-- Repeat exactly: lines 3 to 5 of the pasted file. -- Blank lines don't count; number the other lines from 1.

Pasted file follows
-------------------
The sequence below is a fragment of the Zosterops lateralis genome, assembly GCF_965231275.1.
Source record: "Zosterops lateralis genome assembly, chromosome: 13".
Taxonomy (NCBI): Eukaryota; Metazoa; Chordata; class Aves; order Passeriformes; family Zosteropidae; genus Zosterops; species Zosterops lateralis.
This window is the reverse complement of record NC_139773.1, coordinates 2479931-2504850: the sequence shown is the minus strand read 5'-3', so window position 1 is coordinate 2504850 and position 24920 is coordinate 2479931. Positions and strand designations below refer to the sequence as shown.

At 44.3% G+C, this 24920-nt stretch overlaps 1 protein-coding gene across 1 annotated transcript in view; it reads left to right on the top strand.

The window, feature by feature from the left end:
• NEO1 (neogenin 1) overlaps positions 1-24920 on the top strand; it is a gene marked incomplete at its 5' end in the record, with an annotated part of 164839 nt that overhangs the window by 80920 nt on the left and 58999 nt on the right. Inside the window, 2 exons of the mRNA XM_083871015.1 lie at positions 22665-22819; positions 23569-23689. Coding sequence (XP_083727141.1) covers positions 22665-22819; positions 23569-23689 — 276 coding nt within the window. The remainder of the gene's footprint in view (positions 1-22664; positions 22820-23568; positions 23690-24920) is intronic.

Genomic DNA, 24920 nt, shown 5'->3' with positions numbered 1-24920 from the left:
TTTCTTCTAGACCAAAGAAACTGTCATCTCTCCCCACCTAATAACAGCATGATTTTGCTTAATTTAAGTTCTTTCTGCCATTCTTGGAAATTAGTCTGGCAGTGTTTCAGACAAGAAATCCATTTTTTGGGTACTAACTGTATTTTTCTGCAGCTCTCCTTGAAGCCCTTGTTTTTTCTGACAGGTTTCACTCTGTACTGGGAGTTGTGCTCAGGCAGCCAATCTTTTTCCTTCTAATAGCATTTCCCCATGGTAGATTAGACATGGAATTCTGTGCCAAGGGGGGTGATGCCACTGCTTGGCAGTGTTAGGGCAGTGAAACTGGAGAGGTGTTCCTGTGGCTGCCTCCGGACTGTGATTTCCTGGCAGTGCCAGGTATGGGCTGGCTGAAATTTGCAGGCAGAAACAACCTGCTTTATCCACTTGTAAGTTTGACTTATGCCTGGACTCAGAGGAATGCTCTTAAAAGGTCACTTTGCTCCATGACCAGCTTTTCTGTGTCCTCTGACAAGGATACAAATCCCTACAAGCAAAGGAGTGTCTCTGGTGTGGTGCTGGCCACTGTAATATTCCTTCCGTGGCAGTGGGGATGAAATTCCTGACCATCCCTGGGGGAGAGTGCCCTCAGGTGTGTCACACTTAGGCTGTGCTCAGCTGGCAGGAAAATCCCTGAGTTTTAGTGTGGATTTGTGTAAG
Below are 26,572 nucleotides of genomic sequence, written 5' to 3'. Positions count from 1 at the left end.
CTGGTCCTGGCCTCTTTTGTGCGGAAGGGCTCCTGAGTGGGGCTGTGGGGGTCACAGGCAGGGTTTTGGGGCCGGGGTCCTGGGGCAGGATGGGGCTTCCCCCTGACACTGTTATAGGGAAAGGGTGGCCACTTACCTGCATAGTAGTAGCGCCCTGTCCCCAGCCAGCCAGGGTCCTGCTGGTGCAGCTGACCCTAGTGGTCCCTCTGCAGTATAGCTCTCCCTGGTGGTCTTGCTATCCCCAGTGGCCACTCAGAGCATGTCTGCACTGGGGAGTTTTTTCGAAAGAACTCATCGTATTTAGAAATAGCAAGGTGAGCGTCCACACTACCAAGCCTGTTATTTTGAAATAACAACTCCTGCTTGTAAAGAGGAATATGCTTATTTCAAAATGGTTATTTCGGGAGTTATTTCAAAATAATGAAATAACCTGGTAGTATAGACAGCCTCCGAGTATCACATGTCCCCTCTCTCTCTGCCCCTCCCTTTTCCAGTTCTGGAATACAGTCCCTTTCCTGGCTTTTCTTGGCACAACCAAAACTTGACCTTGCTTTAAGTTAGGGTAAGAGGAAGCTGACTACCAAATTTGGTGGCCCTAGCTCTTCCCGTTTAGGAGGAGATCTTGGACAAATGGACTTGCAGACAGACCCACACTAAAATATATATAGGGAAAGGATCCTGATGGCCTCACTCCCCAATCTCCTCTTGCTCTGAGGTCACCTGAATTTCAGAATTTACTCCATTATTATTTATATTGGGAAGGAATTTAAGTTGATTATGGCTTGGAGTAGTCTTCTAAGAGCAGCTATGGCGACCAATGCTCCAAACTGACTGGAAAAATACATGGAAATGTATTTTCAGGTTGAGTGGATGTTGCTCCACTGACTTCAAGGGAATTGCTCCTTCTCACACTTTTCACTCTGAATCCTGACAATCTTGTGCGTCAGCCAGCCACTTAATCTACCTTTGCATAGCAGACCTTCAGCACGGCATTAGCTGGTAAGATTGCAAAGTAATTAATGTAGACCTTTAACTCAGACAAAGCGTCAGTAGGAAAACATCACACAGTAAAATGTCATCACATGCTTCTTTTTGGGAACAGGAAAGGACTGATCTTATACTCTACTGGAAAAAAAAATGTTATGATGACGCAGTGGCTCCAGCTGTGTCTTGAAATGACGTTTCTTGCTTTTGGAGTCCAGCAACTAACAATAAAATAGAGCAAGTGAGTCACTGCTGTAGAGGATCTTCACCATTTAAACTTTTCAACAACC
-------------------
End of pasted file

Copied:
Taxonomy (NCBI): Eukaryota; Metazoa; Chordata; class Aves; order Passeriformes; family Zosteropidae; genus Zosterops; species Zosterops lateralis.
This window is the reverse complement of record NC_139773.1, coordinates 2479931-2504850: the sequence shown is the minus strand read 5'-3', so window position 1 is coordinate 2504850 and position 24920 is coordinate 2479931. Positions and strand designations below refer to the sequence as shown.

At 44.3% G+C, this 24920-nt stretch overlaps 1 protein-coding gene across 1 annotated transcript in view; it reads left to right on the top strand.